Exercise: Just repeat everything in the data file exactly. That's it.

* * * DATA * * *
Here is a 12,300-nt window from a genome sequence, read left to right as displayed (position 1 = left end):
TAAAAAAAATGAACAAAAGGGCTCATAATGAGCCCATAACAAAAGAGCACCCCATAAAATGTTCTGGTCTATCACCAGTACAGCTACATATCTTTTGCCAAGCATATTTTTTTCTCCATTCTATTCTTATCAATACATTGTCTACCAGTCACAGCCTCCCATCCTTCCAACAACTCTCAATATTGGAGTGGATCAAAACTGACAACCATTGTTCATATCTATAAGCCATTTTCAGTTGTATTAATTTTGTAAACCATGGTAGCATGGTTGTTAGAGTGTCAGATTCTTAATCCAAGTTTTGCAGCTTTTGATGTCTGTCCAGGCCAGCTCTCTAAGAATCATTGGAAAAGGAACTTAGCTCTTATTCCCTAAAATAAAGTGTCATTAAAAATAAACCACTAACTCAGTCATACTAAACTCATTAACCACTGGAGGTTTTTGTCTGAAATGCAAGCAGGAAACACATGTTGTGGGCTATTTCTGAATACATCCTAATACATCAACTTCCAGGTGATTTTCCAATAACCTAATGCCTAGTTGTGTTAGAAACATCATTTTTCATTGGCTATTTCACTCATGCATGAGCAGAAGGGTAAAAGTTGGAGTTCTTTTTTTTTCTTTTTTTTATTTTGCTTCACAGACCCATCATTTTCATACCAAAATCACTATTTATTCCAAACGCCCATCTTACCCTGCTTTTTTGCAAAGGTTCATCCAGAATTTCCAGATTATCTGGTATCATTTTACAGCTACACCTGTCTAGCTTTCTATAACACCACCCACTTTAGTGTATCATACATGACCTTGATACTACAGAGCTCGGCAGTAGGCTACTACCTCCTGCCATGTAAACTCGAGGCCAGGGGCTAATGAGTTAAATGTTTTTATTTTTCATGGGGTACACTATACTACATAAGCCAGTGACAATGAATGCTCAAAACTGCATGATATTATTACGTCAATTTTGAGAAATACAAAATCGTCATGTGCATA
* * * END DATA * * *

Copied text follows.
Here is a 12,300-nt window from a genome sequence, read left to right as displayed (position 1 = left end):
TAAAAAAAATGAACAAAAGGGCTCATAATGAGCCCATAACAAAAGAGCACCCCATAAAATGTTCTGGTCTATCACCAGTACAGCTACATATCTTTTGCCAAGCATATTTTTTTCTCCATTCTATTCTTATCAATACATTGTCTACCAGTCACAGCCTCCCATCCTTCCAACAACTCTCAATATTGGAGTGGATCAAAACTGACAACCATTGTTCATATCTATAAGCCATTTTCAGTTGTATTAATTTTGTAAACCATGGTAGCATGGTTGTTAGAGTGTCAGATTCTTAATCCAAGTTTTGCAGCTTTTGATGTCTGTCCAGGCCAGCTCTCTAAGAATCATTGGAAAAGGAACTTAGCTCTTATTCCCTAAAATAAAGTGTCATTAAAAATAAACCACTAACTCAGTCATACTAAACTCATTAACCACTGGAGGTTTTTGTCTGAAATGCAAGCAGGAAACACATGTTGTGGGCTATTTCTGAATACATCCTAATACATCAACTTCCAGGTGATTTTCCAATAACCTAATGCCTAGTTGTGTTAGAAACATCATTTTTCATTGGCTATTTCACTCATGCATGAGCAGAAGGGTAAAAGTTGGAGTTCTTTTTTTTTCTTTTTTTTATTTTGCTTCACAGACCCATCATTTTCATACCAAAATCACTATTTATTCCAAACGCCCATCTTACCCTGCTTTTTTGCAAAGGTTCATCCAGAATTTCCAGATTATCTGGTATCATTTTACAGCTACACCTGTCTAGCTTTCTATAACACCACCCACTTTAGTGTATCATACATGACCTTGATACTACAGAGCTCGGCAGTAGGCTACTACCTCCTGCCATGTAAACTCGAGGCCAGGGGCTAATGAGTTAAATGTTTTTATTTTTCATGGGGTACACTATACTACATAAGCCAGTGACAATGAATGCTCAAAACTGCATGATATTATTACGTCAATTTTGAGAAATACAAAATCGTCATGTGCATA